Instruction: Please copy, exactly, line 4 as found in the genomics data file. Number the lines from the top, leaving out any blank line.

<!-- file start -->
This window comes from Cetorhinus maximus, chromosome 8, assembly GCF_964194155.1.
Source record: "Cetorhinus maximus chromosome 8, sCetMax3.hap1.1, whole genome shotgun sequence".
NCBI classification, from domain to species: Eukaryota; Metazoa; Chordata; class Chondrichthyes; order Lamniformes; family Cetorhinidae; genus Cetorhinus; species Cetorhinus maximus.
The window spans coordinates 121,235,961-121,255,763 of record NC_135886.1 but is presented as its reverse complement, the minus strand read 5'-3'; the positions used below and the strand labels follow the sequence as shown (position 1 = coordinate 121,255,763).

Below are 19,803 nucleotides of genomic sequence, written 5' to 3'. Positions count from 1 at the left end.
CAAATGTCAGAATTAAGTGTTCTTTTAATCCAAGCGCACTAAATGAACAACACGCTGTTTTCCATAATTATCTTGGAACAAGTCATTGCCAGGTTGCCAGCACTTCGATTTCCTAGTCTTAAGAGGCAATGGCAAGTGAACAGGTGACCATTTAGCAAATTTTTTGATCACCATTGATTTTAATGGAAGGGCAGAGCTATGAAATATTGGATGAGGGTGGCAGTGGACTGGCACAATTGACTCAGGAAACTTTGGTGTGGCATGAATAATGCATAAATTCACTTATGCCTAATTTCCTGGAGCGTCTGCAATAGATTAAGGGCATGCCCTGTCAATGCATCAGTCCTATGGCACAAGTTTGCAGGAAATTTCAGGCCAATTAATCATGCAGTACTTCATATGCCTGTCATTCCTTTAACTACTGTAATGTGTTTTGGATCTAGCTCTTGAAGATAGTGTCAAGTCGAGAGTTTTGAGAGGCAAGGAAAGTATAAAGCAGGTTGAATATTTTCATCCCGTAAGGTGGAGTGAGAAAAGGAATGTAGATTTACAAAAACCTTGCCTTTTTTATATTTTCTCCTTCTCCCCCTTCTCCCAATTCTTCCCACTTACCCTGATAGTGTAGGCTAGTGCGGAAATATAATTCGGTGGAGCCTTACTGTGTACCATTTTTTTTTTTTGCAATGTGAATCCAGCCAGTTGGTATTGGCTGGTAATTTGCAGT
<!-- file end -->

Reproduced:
The window spans coordinates 121,235,961-121,255,763 of record NC_135886.1 but is presented as its reverse complement, the minus strand read 5'-3'; the positions used below and the strand labels follow the sequence as shown (position 1 = coordinate 121,255,763).